I’m in print! The Liberator magazine’s Spring 2017 issue was released earlier this month, with “Power” as the theme. It includes an article I wrote inspired by attending Trevor Noah’s latest stand-up comedy tour (Noah is The Daily Show’s latest host – replacing Jon Stewart). The full print issue can be viewed here in PDF format. “Continue Reading” to view my full article!
I never thought I’d one day know
the language that’s whispered under the sun
between the brightest buds, and above
the whitest clouds, which mentions only one
The one that came and invaded me
the one that seized every last defense I had
the one that set my untried heart free
imprisoned my mind within his jail, ironclad
Never did I anticipate how
I’d come to memorize the whispers of the sun
when speaking to me as she does now
her gentle burns remind me I have truly won
For though I’m aching within these walls
my hero with keys roams the outside halls
I thought I couldn’t get more excited. Alas, I was wrong. Yesterday I received an email stating that I was selected to receive UT’s College of Liberal Arts Study Abroad Exchange Scholarship! It won’t take care of every dollar I need for the program, but it will certainly help a lot. I will be posting highlights of my experience in Morocco beginning in August, accompanied by shots taken with my Nikon. Stay tuned!
You might be able to refrain from clicking on that headline. You might be able to scroll past that gruesome footage. But if you were at the Texas State Capitol today, you couldn’t walk away. You couldn’t turn your back. You had to see and hear the consequences of our government’s inaction towards the refugee crisis in Syria.
Myself and 20 other brave and talented individuals performed a reality that too few of our fellow countrymen recognize.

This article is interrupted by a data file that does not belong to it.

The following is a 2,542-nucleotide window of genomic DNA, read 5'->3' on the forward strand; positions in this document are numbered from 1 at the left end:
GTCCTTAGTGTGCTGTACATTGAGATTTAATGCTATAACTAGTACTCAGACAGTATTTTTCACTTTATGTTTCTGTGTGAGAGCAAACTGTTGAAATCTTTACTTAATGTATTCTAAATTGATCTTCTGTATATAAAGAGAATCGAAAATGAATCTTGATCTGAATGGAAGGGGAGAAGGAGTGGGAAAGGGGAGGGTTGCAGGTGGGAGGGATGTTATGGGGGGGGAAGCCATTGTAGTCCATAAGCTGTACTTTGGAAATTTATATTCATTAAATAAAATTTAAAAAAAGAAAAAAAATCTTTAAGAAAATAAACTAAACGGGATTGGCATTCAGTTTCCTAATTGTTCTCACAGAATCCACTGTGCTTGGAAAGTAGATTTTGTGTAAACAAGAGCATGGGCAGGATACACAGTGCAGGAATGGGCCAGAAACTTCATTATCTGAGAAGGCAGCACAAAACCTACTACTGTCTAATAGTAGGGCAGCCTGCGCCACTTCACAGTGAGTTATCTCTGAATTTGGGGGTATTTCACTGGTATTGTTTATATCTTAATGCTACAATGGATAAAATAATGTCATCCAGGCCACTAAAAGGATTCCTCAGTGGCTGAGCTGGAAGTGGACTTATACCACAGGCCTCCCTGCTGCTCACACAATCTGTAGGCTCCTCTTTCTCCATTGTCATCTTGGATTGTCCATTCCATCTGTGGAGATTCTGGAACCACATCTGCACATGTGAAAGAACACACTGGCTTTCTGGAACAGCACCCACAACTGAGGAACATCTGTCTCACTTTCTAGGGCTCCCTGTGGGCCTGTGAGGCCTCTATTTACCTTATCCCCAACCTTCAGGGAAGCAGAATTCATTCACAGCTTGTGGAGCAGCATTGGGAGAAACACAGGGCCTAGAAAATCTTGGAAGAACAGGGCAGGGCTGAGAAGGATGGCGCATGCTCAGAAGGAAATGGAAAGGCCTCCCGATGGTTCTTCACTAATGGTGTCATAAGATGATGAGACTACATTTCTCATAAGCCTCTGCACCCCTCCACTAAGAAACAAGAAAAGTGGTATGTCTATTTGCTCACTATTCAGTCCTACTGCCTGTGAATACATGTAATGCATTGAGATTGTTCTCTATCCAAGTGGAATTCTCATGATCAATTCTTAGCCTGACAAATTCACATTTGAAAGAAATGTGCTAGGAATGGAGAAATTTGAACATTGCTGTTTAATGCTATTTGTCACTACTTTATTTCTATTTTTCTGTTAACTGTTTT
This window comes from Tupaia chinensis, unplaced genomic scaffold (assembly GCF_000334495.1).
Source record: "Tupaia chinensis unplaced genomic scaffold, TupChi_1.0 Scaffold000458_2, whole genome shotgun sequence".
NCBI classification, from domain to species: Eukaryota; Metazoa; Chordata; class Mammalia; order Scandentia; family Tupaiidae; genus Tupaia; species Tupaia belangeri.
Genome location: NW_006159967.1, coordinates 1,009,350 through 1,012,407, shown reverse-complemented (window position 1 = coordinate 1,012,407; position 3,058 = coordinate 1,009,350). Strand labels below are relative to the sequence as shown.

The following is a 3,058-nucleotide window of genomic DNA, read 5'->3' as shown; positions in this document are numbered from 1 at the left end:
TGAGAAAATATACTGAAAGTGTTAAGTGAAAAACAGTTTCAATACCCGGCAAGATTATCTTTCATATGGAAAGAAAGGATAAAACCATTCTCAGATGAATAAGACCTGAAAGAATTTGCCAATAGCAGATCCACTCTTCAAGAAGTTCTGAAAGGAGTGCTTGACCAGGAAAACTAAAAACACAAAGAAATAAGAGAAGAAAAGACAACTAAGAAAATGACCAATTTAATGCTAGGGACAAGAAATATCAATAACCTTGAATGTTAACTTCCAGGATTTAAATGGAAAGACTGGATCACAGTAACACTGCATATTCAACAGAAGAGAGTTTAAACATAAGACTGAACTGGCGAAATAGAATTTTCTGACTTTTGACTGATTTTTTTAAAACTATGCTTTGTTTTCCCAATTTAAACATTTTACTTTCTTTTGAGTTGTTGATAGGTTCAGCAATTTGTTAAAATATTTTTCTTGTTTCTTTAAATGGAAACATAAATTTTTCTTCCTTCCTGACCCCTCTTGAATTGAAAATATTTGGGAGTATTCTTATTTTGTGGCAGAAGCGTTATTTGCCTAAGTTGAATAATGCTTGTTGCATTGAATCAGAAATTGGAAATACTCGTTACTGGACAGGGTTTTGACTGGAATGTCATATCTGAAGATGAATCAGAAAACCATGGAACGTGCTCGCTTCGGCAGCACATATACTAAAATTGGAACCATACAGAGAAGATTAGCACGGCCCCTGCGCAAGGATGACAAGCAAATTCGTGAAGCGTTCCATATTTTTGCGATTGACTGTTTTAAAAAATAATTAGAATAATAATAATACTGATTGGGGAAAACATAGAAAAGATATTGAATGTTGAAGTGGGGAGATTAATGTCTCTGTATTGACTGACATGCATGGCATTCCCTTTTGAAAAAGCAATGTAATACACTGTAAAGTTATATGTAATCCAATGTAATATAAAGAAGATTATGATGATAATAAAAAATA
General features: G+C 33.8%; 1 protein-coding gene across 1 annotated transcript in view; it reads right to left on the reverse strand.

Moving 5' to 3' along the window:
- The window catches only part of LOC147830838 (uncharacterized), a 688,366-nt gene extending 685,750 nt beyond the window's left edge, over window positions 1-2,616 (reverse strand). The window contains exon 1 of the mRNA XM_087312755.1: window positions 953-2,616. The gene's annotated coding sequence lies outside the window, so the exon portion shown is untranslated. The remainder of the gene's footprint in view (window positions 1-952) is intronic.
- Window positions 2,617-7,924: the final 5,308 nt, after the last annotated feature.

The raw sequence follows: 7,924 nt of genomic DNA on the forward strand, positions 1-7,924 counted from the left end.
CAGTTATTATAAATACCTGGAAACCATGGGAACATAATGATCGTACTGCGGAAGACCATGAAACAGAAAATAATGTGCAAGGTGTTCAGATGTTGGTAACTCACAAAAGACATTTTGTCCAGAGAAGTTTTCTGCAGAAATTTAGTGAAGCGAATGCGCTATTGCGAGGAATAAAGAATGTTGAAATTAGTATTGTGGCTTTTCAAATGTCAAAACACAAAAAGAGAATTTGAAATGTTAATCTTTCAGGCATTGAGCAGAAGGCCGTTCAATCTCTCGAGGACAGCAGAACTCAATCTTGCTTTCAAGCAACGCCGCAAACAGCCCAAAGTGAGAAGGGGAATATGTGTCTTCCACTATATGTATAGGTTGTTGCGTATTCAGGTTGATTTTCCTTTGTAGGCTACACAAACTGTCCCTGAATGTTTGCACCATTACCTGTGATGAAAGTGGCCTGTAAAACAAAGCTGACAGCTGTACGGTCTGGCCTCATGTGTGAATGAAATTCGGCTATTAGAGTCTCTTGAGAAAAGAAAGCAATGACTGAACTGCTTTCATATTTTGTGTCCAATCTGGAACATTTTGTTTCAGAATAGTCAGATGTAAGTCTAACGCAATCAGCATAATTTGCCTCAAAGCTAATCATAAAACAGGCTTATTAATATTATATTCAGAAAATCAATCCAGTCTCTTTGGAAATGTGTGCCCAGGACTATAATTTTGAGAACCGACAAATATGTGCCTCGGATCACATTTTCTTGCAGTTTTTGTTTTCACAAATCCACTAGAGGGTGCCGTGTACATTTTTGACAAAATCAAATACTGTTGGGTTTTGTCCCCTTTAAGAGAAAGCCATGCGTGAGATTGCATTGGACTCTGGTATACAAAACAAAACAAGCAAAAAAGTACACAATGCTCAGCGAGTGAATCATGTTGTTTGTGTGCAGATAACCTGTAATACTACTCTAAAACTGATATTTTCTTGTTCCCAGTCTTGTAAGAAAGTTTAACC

This phrase from the Quran changed my life. Not only has it filled me with humility every day of the past 3 years, it also continues to remind me how small and insignificant my problems are in the grand scheme of things. This phrase has been the source of my happiness and the fuel that drives every thing I do, because I know that if I want to do anything of significance, it can’t come from a place of selfishness, competition or for material gain. Any success I acquire or accomplishments I achieve, any material wealth I accumulate will perish along with me, so I’ve decided to live this short life for things that won’t.
I wish I lived in Philadelphia, so that I could have the opportunity to intern at FIRE, a non-profit organization that works to protect first amendment rights in universities across the country.
I was interviewed by Alex Morey for their website and it was a great honor to meet her.
On Saturday January 21st, on Trump’s first day in office as the President of the United States, I delivered a speech to the largest crowd I have ever spoken to.
I will miss having a president I love and admire. Yes, my heart is heavy but my resolve is hardening. The coming years might challenge the strength of our shared values of freedom and democracy but they should also prove our resilience as Americans, as advocates of the universal rights of human beings to live and pursue happiness. The challenges we face should not to be feared, but anticipated and prepared for. If it doesn’t scare us, it won’t strengthen us.
Before anything else, if you clicked on this article because you have no clue what a Hijab is, congratulations, you’re a (presumably) human adult with an intact curiosity. If you clicked on this article because you already know what it is, or you are a person who wears the Hijab then I’m about to drop some truth bombs you’ve all been waiting to hear. Continue reading 6 Things You Learn as a Hijabi in America
It was like I never left.
I walked into one of the sets of double doors at “the point,” the main entrance of Stevenson High School, my Alma mater.
The president of UT’s Undergraduate Law Review assembled this beautiful project exploring the impact of the 2016 election cycle on students of various religious backgrounds and their relationship with their faith. I was honored to take part in Brigit’s project and hope that the coming years will prove that this country will only grow stronger and more resilient in the face of adversity.
I was honored when Mike Satcher interviewed me for The November 9 Project website. He flattered me endlessly and planted the idea of running for public office in my head. Maybe someday.
Here is the article.
“Love Trumps Hate” was the slogan the protest organizers chose for their Facebook event, and the assertion painted on multiple signs that night. However, as with the march the day after the election, a select few in the crowd weren’t on board. Continue reading Sunday, November 13th 2016